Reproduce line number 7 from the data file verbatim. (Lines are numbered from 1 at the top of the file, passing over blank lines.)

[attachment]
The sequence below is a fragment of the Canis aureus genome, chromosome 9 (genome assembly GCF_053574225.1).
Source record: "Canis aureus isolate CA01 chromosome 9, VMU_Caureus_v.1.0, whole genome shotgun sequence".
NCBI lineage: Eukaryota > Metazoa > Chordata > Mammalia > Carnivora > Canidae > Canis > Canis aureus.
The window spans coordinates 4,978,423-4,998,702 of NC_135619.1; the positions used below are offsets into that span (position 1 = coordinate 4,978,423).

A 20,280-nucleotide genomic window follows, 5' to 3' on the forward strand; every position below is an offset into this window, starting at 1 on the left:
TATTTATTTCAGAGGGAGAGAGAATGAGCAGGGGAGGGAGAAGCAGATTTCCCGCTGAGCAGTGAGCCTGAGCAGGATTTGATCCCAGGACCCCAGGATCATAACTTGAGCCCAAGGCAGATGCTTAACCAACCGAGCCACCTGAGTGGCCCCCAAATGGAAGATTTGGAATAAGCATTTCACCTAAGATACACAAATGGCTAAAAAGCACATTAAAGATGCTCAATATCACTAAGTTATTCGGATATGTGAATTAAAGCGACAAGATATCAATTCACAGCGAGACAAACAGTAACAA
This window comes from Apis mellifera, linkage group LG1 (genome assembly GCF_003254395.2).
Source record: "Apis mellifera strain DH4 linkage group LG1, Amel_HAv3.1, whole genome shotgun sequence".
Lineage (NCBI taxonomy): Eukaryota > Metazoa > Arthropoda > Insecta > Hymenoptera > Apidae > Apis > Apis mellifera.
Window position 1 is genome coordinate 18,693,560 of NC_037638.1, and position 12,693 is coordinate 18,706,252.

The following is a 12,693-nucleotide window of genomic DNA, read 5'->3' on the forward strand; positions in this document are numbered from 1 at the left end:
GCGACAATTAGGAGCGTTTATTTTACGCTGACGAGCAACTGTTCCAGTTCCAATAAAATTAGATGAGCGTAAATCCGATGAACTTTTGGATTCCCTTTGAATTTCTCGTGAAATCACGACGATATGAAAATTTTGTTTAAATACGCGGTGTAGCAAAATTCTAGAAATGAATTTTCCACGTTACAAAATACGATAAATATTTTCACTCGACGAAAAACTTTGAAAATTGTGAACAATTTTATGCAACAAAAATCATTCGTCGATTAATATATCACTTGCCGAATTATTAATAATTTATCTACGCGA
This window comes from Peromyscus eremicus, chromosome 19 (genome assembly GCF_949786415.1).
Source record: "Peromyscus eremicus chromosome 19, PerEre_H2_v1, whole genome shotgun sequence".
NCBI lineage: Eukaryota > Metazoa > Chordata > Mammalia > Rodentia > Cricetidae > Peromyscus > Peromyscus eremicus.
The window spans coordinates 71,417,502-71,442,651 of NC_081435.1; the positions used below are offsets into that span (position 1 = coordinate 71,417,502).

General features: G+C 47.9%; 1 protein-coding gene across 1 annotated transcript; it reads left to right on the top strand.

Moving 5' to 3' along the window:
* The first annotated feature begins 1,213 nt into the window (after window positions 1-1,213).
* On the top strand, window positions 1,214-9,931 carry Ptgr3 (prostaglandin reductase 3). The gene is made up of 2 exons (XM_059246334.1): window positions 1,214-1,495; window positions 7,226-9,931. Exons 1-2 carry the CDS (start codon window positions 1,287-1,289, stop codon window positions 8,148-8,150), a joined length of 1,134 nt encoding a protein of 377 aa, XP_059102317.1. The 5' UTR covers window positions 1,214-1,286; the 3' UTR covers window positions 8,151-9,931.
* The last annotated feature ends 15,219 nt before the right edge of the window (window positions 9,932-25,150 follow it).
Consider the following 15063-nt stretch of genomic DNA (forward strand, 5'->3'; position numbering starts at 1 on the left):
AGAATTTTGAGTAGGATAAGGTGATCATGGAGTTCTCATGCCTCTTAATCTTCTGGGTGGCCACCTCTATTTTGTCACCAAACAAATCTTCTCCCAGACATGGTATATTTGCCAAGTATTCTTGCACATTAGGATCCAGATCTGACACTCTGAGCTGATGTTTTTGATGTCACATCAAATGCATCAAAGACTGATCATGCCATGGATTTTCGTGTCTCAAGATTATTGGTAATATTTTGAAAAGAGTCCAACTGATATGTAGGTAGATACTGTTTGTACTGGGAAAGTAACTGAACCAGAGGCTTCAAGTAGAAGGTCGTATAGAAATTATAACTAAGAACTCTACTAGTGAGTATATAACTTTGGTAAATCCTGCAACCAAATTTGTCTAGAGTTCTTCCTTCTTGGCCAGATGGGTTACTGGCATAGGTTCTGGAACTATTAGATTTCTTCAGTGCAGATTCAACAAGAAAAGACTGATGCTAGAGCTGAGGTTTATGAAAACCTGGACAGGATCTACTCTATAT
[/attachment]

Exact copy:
This window comes from Apis mellifera, linkage group LG1 (genome assembly GCF_003254395.2).